NYFF

Min Yè, 2009

During the Q&A for the film, Souleymane Cissé and lead actress Sokona Gakou remarked that with only one remaining movie theater in the country, just being able to make a film in Mali is something of a small miracle. It is a responsibility to Malian and African culture that is not lost in Min Yè,… read more »

The Flower of Evil, 2003

François (Benoit Magimel) has returned to France after living in Chicago for the past three years to find that, despite his father Gérard’s (Bernard Le Coq) intriguing intimations, little has changed in the petit bourgeois household of the Charpin-Vasseurs. His determined stepmother Anne (Nathalie Baye) has channeled her energy towards a mayoral candidacy, against the… read more »

Climates, 2006

Nuri Bilge Ceylan elegantly channels the spirit and self-reflexivity of Atom Egoyan’s Calendar and Roberto Rossellini’s seminal Voyage in Italy (that in turn, paved the way for Michelangelo Antonioni’s psychological landscape films) to create an equally sublime, serenely composed, and understatedly bittersweet chronicle of the dissolution of a relationship through the austerity and desolation of… read more »

Tulpan, 2008

Similar to Kazakh filmmaker Serik Aprimov’s perestroika comedy, The Last Stop, Sergey Dvortsevoy’s Tulpan is also a chronicle of a young man’s readjustment to a civilian life in the bucolic steppes after an adventure-filled military service that brought him to the far reaches of the former Soviet Republic. Longing for a nomadic life in the… read more »

A Christmas Tale, 2008

Returning to the recurring themes of parental alienation and surrogacy of La Vie des morts, Playing “In the Company of Men”, and Kings and Queen, A Christmas Tale is a quintessential Arnaud Desplechin film in its ingenious, heady collision of disparate, often contradictory, yet integrally interconnected forms. On one level is the intersection of savior… read more »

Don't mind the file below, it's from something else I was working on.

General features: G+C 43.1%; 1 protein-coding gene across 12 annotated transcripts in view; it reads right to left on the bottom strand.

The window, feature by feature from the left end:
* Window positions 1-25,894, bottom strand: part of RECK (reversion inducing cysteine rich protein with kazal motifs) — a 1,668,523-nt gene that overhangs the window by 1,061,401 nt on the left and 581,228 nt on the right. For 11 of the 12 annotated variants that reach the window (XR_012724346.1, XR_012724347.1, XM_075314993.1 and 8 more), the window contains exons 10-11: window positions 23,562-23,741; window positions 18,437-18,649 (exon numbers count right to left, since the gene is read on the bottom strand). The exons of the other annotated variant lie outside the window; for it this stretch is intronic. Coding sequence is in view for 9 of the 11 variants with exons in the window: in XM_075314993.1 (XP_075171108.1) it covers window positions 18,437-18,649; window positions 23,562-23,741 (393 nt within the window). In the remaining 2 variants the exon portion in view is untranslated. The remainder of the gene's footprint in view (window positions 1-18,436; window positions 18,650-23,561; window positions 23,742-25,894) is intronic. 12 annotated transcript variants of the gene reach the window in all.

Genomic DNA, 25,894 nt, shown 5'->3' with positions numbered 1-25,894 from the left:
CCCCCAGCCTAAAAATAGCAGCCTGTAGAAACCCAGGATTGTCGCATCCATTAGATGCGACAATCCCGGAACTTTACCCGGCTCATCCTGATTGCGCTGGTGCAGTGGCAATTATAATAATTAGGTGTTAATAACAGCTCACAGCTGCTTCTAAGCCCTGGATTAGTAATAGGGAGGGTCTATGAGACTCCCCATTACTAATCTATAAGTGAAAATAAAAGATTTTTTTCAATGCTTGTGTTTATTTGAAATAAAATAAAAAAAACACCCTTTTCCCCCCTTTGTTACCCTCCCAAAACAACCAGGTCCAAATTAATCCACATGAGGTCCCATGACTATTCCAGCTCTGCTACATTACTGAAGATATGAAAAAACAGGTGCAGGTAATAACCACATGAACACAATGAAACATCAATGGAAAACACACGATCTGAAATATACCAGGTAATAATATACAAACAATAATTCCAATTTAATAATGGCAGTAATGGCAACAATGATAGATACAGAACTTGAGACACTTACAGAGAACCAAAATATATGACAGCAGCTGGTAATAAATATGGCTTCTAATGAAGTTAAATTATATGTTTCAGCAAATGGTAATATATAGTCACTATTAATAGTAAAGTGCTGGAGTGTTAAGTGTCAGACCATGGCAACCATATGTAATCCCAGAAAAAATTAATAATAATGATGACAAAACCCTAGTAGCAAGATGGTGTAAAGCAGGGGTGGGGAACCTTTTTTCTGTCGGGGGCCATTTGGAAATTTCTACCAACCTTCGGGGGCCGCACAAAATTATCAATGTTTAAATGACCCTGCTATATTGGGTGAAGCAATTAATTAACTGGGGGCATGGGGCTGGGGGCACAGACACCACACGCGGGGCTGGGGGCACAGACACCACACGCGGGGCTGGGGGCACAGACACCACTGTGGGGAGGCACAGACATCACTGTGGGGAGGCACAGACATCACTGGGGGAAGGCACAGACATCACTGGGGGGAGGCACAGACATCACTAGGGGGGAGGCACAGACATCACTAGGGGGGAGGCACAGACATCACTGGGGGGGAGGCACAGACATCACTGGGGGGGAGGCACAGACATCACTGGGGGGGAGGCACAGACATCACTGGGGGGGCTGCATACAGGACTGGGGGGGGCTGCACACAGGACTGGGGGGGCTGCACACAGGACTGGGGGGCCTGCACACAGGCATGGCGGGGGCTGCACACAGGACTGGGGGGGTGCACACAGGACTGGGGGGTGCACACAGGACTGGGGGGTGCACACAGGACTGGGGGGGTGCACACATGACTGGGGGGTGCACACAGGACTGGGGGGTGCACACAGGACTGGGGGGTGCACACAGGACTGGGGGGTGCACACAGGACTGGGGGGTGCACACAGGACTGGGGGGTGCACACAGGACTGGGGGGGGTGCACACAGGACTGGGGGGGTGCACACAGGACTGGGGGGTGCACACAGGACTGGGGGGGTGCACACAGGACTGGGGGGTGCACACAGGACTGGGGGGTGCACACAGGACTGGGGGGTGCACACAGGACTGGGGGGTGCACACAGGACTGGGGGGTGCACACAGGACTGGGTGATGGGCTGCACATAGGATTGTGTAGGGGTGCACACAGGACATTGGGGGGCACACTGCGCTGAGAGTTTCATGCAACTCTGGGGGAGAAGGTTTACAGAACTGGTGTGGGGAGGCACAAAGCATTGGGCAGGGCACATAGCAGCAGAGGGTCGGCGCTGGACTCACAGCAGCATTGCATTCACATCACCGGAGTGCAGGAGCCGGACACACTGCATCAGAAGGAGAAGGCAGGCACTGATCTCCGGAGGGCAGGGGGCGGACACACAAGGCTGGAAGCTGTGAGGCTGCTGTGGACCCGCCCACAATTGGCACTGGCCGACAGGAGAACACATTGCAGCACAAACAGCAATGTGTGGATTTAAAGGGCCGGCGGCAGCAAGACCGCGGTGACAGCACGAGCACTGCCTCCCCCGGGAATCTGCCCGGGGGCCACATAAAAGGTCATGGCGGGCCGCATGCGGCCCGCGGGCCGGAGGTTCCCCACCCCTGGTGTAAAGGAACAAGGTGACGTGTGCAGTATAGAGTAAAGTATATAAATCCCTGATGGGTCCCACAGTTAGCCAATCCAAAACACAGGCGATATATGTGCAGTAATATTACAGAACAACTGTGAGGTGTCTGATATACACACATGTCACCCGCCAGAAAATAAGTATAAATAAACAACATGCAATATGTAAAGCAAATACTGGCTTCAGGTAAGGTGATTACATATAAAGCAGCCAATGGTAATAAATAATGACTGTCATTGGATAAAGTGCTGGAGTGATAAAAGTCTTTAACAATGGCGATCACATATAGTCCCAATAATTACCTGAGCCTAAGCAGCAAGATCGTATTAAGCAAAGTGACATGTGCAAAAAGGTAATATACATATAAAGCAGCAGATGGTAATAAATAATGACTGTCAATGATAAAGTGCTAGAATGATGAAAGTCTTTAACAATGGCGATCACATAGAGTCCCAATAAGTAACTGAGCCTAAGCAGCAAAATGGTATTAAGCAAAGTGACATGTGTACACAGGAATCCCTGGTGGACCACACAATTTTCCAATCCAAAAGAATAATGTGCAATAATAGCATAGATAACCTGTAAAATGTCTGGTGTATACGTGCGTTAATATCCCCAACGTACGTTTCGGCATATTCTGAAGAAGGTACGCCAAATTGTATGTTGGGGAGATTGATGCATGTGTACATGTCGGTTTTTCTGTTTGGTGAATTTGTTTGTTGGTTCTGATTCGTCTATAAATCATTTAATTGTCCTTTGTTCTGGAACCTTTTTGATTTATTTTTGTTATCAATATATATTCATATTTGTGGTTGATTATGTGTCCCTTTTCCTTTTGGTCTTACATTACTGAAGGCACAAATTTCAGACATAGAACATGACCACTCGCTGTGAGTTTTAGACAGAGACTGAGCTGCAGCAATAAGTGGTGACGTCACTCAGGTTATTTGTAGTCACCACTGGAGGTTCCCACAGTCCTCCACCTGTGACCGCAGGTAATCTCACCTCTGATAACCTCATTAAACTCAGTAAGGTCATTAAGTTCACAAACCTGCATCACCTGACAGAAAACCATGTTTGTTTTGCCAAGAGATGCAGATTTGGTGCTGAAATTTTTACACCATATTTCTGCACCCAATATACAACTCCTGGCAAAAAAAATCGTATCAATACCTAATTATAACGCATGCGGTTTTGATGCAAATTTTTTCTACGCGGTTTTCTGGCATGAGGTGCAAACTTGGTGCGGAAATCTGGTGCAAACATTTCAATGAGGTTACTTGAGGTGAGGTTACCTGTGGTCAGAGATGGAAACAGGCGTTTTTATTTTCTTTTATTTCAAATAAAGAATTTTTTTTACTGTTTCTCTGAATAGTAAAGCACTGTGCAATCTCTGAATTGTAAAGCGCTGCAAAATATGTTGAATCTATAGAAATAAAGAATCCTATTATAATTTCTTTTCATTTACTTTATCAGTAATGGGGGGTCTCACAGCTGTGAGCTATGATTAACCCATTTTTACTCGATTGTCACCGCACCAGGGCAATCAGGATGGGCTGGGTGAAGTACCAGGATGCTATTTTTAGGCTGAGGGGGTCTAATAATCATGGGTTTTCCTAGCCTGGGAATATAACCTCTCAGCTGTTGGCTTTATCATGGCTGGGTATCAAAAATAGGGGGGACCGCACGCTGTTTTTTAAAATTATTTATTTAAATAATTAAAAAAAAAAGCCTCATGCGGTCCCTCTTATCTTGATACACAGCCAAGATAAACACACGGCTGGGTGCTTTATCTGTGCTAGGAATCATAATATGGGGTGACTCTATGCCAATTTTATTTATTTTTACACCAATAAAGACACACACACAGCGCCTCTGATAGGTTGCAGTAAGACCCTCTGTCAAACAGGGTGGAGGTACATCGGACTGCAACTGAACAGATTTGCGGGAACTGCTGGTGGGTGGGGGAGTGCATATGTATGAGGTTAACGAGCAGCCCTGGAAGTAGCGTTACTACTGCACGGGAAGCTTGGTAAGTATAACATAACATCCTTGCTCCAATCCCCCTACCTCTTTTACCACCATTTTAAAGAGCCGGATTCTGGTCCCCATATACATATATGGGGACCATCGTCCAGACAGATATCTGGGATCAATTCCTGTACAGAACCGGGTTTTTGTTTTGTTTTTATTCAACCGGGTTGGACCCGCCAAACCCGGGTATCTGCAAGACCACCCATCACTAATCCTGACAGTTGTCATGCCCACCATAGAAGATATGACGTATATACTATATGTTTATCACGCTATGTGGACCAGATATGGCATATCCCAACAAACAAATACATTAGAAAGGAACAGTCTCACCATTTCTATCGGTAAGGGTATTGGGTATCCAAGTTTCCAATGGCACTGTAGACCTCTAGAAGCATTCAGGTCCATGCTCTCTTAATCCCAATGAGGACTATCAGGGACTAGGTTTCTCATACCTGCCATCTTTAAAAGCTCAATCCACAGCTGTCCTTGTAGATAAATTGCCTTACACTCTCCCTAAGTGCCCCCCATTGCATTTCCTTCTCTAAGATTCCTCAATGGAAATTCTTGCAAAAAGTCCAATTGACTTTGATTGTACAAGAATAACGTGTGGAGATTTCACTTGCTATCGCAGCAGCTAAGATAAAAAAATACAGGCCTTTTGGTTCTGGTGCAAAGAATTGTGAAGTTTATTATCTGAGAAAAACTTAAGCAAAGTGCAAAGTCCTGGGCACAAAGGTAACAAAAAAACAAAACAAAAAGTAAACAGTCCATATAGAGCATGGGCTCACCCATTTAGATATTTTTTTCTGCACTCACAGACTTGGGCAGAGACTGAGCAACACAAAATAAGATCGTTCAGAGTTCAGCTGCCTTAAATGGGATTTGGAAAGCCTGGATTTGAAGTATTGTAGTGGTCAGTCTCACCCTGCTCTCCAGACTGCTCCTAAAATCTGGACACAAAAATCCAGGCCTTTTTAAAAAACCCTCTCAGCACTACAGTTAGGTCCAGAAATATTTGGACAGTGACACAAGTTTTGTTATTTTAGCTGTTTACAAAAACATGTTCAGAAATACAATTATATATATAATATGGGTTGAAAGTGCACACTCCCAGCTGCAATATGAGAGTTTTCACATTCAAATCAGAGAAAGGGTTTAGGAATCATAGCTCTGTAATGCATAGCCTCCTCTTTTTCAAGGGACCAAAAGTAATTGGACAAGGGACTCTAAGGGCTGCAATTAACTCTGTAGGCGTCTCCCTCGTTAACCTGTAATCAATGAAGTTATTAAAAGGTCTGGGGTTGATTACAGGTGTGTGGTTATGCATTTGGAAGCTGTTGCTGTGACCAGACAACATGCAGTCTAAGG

Kings and Queens, 2004

In a subtly revealing scene that occurs in the first hour in Desplechin’s intelligently conceived, incisive, and immensely engaging film Kings and Queen, a woman in her late thirties named Nora (Emmanuelle Devos) stops to visit a powder room after a frantic all-night drive from Grenoble to Paris in order to check her appearance, fix… read more »

The Tenth District Court: Moments of Trial, 2004

Perhaps better known for his early career in photojournalism or his austere, yet sublime ethnographic portraitures of the Sahara desert in such docufiction films as Captive of the Desert and Un Homme sans l’occident, Raymond Depardon continues in a similar vein as his earlier exposition into the domestic justice system of Délits flagrants in The… read more »

White Material, 2009

A textured panorama of modern day Africa’s dynamic and volatile cross-cultural landscape, Claire Denis’s White Material is an abstract and elemental, if oddly sterile rumination on colonial legacy and socioeconomic stagnation. Unfolding in episodic flashbacks as second-generation coffee plantation owner, Maria Vial (Isabelle Huppert) scrambles to make her way back home after a forced evacuation… read more »

L’Enfant, 2005

There is a palpable spirit of Robert Bresson (most notably Pickpocket and L’Argent) and Fyodor Dostoevsky’s Crime and Punishment at work in Jean-Pierre and Luc Dardenne’s L’Enfant, so it comes as no surprise that during the subsequent Q&A, the brothers remarked that one of the images that they had wanted to capture in the film… read more »

The Queen, 2006

The Queen transforms the morbid spectacle surrounding Diana’s tragic death in the summer of 1997 into a trenchant, elegant, and compelling exposition into the nefarious role of the media as both creator (and self-generator) of news and manipulator of public sentiment. By juxtaposing Diana’s death within the framework of Tony Blair’s recent election to the… read more »

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